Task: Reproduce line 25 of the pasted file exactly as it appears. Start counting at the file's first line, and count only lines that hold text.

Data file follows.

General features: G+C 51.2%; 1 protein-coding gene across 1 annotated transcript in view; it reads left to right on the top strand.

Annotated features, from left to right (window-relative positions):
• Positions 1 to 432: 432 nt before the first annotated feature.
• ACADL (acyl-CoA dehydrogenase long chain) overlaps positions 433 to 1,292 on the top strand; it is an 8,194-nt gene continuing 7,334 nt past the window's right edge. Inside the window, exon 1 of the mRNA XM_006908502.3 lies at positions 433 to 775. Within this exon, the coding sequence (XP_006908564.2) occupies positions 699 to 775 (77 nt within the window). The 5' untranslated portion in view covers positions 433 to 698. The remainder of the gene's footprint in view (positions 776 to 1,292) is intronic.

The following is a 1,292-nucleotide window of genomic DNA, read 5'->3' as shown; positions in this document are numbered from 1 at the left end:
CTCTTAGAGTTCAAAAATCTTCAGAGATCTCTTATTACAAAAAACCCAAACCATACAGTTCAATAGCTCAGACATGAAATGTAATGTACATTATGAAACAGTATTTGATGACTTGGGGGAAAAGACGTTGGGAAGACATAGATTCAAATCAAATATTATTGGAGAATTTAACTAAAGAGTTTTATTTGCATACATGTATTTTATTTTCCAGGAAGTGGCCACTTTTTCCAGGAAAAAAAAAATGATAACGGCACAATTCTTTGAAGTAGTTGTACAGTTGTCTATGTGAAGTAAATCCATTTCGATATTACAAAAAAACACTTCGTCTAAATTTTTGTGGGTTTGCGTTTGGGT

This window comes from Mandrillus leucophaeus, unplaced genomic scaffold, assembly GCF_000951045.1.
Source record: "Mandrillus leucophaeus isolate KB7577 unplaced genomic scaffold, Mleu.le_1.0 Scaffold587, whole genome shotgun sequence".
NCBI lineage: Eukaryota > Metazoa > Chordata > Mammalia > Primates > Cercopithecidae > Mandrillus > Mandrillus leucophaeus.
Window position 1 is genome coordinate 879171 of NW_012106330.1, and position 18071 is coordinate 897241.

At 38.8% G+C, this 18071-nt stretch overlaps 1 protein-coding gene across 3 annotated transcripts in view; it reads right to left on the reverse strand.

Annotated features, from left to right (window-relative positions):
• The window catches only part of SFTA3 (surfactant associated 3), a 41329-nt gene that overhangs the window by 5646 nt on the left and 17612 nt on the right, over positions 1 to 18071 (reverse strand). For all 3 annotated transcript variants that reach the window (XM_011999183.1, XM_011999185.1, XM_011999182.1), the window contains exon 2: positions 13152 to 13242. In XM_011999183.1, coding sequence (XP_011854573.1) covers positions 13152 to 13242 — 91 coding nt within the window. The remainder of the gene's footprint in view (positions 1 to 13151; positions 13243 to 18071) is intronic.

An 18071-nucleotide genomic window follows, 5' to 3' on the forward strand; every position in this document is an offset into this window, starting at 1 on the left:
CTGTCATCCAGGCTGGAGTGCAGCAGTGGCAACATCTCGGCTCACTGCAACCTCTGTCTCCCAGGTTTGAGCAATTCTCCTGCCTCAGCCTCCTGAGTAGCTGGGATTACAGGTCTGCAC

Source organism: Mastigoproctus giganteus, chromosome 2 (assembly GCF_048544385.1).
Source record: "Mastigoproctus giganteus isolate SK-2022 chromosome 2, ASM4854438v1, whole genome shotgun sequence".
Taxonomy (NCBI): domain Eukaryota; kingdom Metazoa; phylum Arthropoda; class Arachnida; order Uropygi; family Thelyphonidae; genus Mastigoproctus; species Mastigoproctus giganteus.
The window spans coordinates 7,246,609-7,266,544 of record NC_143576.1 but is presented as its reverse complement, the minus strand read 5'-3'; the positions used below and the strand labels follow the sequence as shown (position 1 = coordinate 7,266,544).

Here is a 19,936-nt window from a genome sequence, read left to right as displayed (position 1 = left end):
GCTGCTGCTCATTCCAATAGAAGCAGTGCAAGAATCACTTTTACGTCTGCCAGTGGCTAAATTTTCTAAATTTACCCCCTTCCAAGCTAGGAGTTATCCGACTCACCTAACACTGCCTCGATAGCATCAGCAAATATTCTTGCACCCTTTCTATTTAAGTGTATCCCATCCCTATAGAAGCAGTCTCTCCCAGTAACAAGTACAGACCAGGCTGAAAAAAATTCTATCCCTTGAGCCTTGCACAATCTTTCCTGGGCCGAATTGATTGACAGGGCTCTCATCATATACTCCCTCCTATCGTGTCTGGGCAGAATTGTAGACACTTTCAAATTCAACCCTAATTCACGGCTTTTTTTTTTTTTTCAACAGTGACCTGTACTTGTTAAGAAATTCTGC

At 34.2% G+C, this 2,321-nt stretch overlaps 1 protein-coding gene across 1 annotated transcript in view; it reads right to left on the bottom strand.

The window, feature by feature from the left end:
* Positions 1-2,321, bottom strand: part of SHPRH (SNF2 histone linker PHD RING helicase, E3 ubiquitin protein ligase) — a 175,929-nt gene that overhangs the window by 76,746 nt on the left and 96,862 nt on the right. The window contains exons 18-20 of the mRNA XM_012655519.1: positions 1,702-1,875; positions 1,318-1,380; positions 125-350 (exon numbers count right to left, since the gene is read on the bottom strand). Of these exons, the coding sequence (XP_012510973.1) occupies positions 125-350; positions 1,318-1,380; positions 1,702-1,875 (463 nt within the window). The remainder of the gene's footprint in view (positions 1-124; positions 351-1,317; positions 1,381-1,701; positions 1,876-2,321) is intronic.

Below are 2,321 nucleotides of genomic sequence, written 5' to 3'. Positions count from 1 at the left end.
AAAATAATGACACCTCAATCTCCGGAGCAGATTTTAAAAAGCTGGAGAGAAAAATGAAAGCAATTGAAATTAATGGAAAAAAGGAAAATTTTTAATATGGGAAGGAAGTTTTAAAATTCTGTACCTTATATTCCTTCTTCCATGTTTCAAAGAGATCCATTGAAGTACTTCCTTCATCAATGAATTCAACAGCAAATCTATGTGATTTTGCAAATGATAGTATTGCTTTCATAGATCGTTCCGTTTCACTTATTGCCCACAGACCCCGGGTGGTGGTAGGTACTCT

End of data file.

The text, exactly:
Below are 2,321 nucleotides of genomic sequence, written 5' to 3'. Positions count from 1 at the left end.